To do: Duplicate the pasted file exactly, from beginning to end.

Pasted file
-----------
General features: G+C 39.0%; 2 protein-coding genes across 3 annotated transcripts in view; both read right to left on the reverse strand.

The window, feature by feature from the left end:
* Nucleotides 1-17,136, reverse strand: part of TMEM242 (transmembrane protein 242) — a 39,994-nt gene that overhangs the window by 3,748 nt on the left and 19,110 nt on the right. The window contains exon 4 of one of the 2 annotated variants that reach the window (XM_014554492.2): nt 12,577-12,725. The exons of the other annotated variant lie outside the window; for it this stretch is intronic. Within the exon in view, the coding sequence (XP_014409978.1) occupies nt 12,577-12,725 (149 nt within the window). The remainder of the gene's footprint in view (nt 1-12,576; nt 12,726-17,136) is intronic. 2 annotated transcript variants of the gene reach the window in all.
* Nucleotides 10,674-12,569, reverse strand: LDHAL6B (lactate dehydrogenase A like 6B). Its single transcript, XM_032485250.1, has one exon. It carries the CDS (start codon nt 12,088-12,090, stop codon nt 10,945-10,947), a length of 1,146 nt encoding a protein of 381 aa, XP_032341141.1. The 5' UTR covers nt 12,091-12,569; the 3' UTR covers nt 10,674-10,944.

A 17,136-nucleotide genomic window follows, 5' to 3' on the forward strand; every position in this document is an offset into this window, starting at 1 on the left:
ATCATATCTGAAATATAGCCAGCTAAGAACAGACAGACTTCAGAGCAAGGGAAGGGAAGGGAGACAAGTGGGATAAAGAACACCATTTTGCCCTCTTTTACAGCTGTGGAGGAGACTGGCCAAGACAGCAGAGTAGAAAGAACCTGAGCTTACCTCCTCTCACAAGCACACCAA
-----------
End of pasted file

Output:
General features: G+C 39.0%; 2 protein-coding genes across 3 annotated transcripts in view; both read right to left on the reverse strand.

The window, feature by feature from the left end:
* Nucleotides 1-17,136, reverse strand: part of TMEM242 (transmembrane protein 242) — a 39,994-nt gene that overhangs the window by 3,748 nt on the left and 19,110 nt on the right. The window contains exon 4 of one of the 2 annotated variants that reach the window (XM_014554492.2): nt 12,577-12,725. The exons of the other annotated variant lie outside the window; for it this stretch is intronic. Within the exon in view, the coding sequence (XP_014409978.1) occupies nt 12,577-12,725 (149 nt within the window). The remainder of the gene's footprint in view (nt 1-12,576; nt 12,726-17,136) is intronic. 2 annotated transcript variants of the gene reach the window in all.
* Nucleotides 10,674-12,569, reverse strand: LDHAL6B (lactate dehydrogenase A like 6B). Its single transcript, XM_032485250.1, has one exon. It carries the CDS (start codon nt 12,088-12,090, stop codon nt 10,945-10,947), a length of 1,146 nt encoding a protein of 381 aa, XP_032341141.1. The 5' UTR covers nt 12,091-12,569; the 3' UTR covers nt 10,674-10,944.

A 17,136-nucleotide genomic window follows, 5' to 3' on the forward strand; every position in this document is an offset into this window, starting at 1 on the left:
ATCATATCTGAAATATAGCCAGCTAAGAACAGACAGACTTCAGAGCAAGGGAAGGGAAGGGAGACAAGTGGGATAAAGAACACCATTTTGCCCTCTTTTACAGCTGTGGAGGAGACTGGCCAAGACAGCAGAGTAGAAAGAACCTGAGCTTACCTCCTCTCACAAGCACACCAA